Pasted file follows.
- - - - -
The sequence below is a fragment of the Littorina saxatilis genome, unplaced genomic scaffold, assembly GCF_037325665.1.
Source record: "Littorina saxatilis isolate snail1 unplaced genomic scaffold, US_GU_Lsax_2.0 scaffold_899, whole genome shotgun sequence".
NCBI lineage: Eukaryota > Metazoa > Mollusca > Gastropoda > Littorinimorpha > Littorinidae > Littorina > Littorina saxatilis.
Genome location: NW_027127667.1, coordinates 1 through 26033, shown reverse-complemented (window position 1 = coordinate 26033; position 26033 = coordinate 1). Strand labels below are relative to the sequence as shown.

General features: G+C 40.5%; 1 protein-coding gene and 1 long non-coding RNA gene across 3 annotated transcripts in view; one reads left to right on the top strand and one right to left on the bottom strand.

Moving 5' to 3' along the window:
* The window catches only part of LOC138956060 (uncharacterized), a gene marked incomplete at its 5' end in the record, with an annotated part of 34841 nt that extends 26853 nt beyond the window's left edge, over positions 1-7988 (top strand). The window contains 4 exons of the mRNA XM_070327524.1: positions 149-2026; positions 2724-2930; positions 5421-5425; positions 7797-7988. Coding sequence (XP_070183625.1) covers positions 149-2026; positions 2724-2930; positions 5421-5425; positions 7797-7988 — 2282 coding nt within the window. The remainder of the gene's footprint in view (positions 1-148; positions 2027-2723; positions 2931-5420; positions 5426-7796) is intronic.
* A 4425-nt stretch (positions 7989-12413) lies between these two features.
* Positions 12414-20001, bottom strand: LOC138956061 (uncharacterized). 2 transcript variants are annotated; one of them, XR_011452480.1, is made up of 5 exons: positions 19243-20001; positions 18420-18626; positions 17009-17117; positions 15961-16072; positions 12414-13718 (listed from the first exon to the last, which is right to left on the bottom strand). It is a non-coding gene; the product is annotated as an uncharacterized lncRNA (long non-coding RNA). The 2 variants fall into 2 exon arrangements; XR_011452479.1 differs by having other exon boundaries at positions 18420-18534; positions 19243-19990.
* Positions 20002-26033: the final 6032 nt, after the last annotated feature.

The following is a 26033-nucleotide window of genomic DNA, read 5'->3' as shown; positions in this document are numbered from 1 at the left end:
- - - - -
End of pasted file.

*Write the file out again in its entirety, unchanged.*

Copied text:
The sequence below is a fragment of the Littorina saxatilis genome, unplaced genomic scaffold, assembly GCF_037325665.1.
Source record: "Littorina saxatilis isolate snail1 unplaced genomic scaffold, US_GU_Lsax_2.0 scaffold_899, whole genome shotgun sequence".
NCBI lineage: Eukaryota > Metazoa > Mollusca > Gastropoda > Littorinimorpha > Littorinidae > Littorina > Littorina saxatilis.
Genome location: NW_027127667.1, coordinates 1 through 26033, shown reverse-complemented (window position 1 = coordinate 26033; position 26033 = coordinate 1). Strand labels below are relative to the sequence as shown.

General features: G+C 40.5%; 1 protein-coding gene and 1 long non-coding RNA gene across 3 annotated transcripts in view; one reads left to right on the top strand and one right to left on the bottom strand.

Moving 5' to 3' along the window:
* The window catches only part of LOC138956060 (uncharacterized), a gene marked incomplete at its 5' end in the record, with an annotated part of 34841 nt that extends 26853 nt beyond the window's left edge, over positions 1-7988 (top strand). The window contains 4 exons of the mRNA XM_070327524.1: positions 149-2026; positions 2724-2930; positions 5421-5425; positions 7797-7988. Coding sequence (XP_070183625.1) covers positions 149-2026; positions 2724-2930; positions 5421-5425; positions 7797-7988 — 2282 coding nt within the window. The remainder of the gene's footprint in view (positions 1-148; positions 2027-2723; positions 2931-5420; positions 5426-7796) is intronic.
* A 4425-nt stretch (positions 7989-12413) lies between these two features.
* Positions 12414-20001, bottom strand: LOC138956061 (uncharacterized). 2 transcript variants are annotated; one of them, XR_011452480.1, is made up of 5 exons: positions 19243-20001; positions 18420-18626; positions 17009-17117; positions 15961-16072; positions 12414-13718 (listed from the first exon to the last, which is right to left on the bottom strand). It is a non-coding gene; the product is annotated as an uncharacterized lncRNA (long non-coding RNA). The 2 variants fall into 2 exon arrangements; XR_011452479.1 differs by having other exon boundaries at positions 18420-18534; positions 19243-19990.
* Positions 20002-26033: the final 6032 nt, after the last annotated feature.

The following is a 26033-nucleotide window of genomic DNA, read 5'->3' as shown; positions in this document are numbered from 1 at the left end: